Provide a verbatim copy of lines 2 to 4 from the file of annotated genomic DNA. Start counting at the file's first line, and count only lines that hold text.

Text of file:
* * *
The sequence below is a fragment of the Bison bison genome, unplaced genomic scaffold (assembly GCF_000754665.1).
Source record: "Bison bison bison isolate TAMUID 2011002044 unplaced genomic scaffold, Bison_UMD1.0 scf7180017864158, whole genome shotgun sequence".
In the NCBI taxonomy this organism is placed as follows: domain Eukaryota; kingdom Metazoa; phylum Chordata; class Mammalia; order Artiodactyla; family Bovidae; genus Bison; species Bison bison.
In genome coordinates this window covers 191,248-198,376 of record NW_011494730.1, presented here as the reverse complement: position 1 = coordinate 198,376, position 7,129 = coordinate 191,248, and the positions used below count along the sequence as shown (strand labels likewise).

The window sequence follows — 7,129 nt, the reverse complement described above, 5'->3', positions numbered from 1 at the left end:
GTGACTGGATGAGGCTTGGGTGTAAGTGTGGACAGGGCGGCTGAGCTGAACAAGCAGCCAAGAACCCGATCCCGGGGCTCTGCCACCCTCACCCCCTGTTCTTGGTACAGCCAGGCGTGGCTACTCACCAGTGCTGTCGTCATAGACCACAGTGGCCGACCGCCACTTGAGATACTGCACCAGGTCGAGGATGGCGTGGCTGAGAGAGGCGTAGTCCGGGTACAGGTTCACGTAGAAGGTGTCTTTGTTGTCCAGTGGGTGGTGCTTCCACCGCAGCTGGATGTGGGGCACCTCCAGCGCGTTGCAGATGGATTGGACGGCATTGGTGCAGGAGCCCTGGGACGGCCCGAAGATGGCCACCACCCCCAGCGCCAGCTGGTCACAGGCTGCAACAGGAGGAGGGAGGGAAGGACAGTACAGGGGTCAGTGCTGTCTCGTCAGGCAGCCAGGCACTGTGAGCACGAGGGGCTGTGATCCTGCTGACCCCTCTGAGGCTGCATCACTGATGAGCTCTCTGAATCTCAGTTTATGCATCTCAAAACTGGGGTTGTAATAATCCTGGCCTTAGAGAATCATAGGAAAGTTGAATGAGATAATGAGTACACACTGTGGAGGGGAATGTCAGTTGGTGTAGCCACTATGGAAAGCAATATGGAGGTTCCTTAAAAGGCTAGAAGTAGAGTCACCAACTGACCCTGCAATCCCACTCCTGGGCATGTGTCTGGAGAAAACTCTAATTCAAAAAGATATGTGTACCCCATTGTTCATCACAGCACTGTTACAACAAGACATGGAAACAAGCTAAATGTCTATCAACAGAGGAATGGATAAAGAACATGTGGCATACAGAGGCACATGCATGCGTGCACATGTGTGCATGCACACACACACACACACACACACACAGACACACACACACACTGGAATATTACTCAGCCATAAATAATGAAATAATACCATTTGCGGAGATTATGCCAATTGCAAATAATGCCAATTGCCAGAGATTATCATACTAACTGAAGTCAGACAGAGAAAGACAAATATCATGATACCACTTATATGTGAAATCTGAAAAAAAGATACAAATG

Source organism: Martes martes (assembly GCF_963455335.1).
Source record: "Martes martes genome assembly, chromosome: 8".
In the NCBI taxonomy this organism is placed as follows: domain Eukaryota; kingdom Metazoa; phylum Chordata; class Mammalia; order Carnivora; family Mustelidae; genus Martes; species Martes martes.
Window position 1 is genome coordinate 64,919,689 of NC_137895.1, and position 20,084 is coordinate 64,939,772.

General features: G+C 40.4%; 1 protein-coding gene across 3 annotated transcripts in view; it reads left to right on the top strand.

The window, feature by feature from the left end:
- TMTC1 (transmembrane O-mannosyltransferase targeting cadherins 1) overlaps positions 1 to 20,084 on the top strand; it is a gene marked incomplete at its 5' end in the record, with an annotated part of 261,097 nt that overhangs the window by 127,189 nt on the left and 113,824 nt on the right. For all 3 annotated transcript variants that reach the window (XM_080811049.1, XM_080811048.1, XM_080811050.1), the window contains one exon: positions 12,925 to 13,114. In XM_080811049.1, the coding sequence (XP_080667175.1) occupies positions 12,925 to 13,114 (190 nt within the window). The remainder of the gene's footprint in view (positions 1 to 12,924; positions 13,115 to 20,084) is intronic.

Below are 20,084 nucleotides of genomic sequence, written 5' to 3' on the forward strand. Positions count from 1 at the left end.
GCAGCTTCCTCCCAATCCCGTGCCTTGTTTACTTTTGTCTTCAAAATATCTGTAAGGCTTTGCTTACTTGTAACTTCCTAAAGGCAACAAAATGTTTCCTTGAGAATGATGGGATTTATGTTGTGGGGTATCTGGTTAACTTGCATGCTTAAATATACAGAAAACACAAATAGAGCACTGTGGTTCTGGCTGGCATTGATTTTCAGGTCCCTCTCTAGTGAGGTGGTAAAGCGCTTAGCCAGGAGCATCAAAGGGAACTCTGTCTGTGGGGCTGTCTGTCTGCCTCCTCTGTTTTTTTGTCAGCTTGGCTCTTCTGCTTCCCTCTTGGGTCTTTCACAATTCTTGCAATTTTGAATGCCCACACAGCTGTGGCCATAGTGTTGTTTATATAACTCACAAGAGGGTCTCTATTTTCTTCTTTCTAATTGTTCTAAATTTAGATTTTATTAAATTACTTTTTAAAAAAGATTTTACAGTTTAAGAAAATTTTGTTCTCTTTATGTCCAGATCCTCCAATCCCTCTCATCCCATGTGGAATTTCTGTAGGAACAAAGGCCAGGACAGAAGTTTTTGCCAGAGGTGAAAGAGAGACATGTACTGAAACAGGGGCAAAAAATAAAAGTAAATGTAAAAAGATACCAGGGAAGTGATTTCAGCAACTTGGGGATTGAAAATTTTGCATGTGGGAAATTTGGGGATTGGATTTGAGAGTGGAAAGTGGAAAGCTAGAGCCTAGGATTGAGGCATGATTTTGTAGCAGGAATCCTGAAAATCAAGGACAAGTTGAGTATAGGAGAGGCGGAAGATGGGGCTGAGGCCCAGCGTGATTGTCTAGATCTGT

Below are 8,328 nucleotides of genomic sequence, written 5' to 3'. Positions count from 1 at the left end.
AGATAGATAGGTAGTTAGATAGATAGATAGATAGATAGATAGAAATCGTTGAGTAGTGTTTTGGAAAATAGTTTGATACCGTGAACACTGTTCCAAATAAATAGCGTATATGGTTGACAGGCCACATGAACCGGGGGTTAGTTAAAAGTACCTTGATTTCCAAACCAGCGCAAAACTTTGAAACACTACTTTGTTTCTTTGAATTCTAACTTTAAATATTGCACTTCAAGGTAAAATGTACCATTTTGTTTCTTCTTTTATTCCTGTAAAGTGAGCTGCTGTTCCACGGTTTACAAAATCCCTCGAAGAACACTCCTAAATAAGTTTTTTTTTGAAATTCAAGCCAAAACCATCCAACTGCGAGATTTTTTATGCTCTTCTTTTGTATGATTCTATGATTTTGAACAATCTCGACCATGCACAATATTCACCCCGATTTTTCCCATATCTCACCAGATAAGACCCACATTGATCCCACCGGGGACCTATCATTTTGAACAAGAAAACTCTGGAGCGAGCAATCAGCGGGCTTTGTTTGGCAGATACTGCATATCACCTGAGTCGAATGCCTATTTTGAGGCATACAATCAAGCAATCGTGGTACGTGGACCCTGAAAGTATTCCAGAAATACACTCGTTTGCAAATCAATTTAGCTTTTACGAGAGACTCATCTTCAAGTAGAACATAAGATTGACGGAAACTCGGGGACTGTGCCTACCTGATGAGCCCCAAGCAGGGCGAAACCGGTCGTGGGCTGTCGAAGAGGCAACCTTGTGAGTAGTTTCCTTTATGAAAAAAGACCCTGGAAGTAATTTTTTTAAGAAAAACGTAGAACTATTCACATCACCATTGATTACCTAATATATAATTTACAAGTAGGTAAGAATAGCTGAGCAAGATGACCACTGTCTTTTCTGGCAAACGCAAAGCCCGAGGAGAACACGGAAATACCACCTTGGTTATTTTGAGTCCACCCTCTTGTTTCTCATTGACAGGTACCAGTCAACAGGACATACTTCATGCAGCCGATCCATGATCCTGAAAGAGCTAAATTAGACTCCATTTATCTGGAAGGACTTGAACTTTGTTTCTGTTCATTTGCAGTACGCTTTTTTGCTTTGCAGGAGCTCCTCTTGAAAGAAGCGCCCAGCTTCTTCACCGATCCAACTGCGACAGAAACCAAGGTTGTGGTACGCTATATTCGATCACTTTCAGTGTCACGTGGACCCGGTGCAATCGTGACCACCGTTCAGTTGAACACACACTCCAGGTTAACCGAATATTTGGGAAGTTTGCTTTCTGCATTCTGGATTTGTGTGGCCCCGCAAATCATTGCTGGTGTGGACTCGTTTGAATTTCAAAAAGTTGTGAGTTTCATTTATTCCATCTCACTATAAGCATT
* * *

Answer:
Source record: "Bison bison bison isolate TAMUID 2011002044 unplaced genomic scaffold, Bison_UMD1.0 scf7180017864158, whole genome shotgun sequence".
In the NCBI taxonomy this organism is placed as follows: domain Eukaryota; kingdom Metazoa; phylum Chordata; class Mammalia; order Artiodactyla; family Bovidae; genus Bison; species Bison bison.
In genome coordinates this window covers 191,248-198,376 of record NW_011494730.1, presented here as the reverse complement: position 1 = coordinate 198,376, position 7,129 = coordinate 191,248, and the positions used below count along the sequence as shown (strand labels likewise).